Image by Ben Kerckx from Pixabay
I am chronically impatient.
When I set a goal, I not only set the biggest one possible, I want to it to be fully realized NOW.
When it comes to personal growth, I want to radically transform, and I want to go from here to there instantly in one giant leap.
That's even more true when I'm in pain. I want to leap immediately from the depths of whatever brokenness I am experiencing into total healing in a single bound overnight.
Life never seems to cooperate with my impatient plans, however, and I've gradually come to realize that this is a good thing.
There are four reasons why I've come to see small steps as better than giant leaps, and I remind myself of these things every time I feel my impatience pushing me toward leaping.
The risk of a bad landing
Of course, the risk we all focus on with a big leap is the possibility of a bad landing. What if we leap and find ourselves crash landing in a way that creates even more damage than whatever we were trying to escape?
This was a big one for me in my journey toward self-employment. I wanted to leap so, so badly, especially in those times when I was beyond exhausted from trying to manage all the pieces of a growing business while still working elsewhere, but the risk was incredibly high that I could fail altogether.
Taking my time and moving step by small step from full employment to full self-employment reduced that risk to a much more acceptable level.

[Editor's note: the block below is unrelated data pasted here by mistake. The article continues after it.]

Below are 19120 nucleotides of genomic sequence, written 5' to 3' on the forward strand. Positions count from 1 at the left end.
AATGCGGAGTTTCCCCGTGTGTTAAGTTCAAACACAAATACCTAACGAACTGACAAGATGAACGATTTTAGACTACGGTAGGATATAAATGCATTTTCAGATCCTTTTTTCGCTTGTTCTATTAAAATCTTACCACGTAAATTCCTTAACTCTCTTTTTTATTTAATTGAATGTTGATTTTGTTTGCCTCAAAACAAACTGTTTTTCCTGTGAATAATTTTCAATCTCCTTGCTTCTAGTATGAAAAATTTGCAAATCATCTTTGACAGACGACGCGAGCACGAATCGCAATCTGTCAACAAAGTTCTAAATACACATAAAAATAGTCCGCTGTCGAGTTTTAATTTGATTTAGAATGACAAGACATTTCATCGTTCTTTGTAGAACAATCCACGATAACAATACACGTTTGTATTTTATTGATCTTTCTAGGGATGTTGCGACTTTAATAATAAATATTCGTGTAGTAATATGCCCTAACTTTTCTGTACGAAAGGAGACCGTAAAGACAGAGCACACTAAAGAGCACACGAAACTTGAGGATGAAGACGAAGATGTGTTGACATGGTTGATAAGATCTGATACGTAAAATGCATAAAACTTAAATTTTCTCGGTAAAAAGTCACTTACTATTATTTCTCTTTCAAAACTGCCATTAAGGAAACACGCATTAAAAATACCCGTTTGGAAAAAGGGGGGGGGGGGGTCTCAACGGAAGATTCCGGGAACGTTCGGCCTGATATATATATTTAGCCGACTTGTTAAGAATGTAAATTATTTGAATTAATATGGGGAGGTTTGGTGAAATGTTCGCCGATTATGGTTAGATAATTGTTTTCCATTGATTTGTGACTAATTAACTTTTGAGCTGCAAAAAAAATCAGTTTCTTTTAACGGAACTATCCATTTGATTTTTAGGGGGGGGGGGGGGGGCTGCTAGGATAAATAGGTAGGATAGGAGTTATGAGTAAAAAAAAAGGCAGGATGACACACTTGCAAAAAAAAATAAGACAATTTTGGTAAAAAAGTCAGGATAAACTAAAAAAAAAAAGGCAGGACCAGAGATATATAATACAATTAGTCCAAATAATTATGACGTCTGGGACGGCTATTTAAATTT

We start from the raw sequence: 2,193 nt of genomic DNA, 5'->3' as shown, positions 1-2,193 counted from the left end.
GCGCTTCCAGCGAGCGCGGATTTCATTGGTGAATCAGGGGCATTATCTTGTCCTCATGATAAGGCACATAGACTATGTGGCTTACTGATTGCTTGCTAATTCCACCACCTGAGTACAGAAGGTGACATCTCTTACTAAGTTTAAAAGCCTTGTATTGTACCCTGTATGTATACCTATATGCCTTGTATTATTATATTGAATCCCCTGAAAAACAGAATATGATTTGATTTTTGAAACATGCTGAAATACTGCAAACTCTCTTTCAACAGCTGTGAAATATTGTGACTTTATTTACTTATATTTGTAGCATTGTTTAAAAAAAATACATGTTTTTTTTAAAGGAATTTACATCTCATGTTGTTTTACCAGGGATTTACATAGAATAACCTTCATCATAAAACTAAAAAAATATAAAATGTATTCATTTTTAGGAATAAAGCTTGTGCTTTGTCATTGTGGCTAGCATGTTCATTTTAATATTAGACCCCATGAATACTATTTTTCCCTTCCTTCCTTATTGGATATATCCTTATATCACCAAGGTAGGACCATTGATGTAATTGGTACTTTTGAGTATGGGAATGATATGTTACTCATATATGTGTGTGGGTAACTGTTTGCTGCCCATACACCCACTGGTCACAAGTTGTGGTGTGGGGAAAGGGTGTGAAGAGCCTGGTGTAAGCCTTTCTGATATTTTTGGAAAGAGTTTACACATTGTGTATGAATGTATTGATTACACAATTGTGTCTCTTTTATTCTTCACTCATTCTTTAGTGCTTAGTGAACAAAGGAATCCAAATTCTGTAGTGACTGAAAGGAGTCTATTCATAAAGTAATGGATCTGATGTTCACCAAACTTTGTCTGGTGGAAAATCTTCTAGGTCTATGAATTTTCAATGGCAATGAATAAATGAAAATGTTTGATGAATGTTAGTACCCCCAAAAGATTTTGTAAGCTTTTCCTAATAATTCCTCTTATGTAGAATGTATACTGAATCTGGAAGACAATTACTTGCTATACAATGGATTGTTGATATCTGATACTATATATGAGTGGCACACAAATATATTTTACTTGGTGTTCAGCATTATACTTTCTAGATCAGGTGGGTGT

The same is true when it comes to other types of growth and transformation, including healing. Taking things step by step removes the risk of a bad landing because each movement is a small one with lower consequences.
Miracle leaps are harder to do
When I focus only on the big leap, it's often harder for me to take any action at all. I get paralyzed by the overwhelming size of the change I'm considering and get stuck in procrastination, waiting for a miracle to come rescue me.
Since miracles of that size are generally in short supply (and definitely things I can't pull out of my back pocket at will), I wind up making no movement at all.
Planning out small steps gives me something achievable that I can actually accomplish and gets me moving on my way instead of focusing only on the big leap.
This is what I did with my path to self-employment, but it's also how I handle other issues of personal growth. I search for small steps that I can easily take here and now that move me in the right direction.
Each step makes the next one easier to see and to take. I don't have to know all the steps up front this way. I just have to know enough to get moving on the one directly ahead of me.
The destination is adjusted by the journey
When I started on my path to self-employment, my plan revolved around offering services—coaching, Reiki, and yoga teaching. I started making jewelry with the intention that it would be a small side project that would offer tangible symbols of support for my coaching clients.
As it turns out, there was not much demand for the services I wanted to offer, and I never could get much traction in any of those offerings. The little side thing with the jewelry? That wound up having a much greater demand far beyond anything I'd imagined.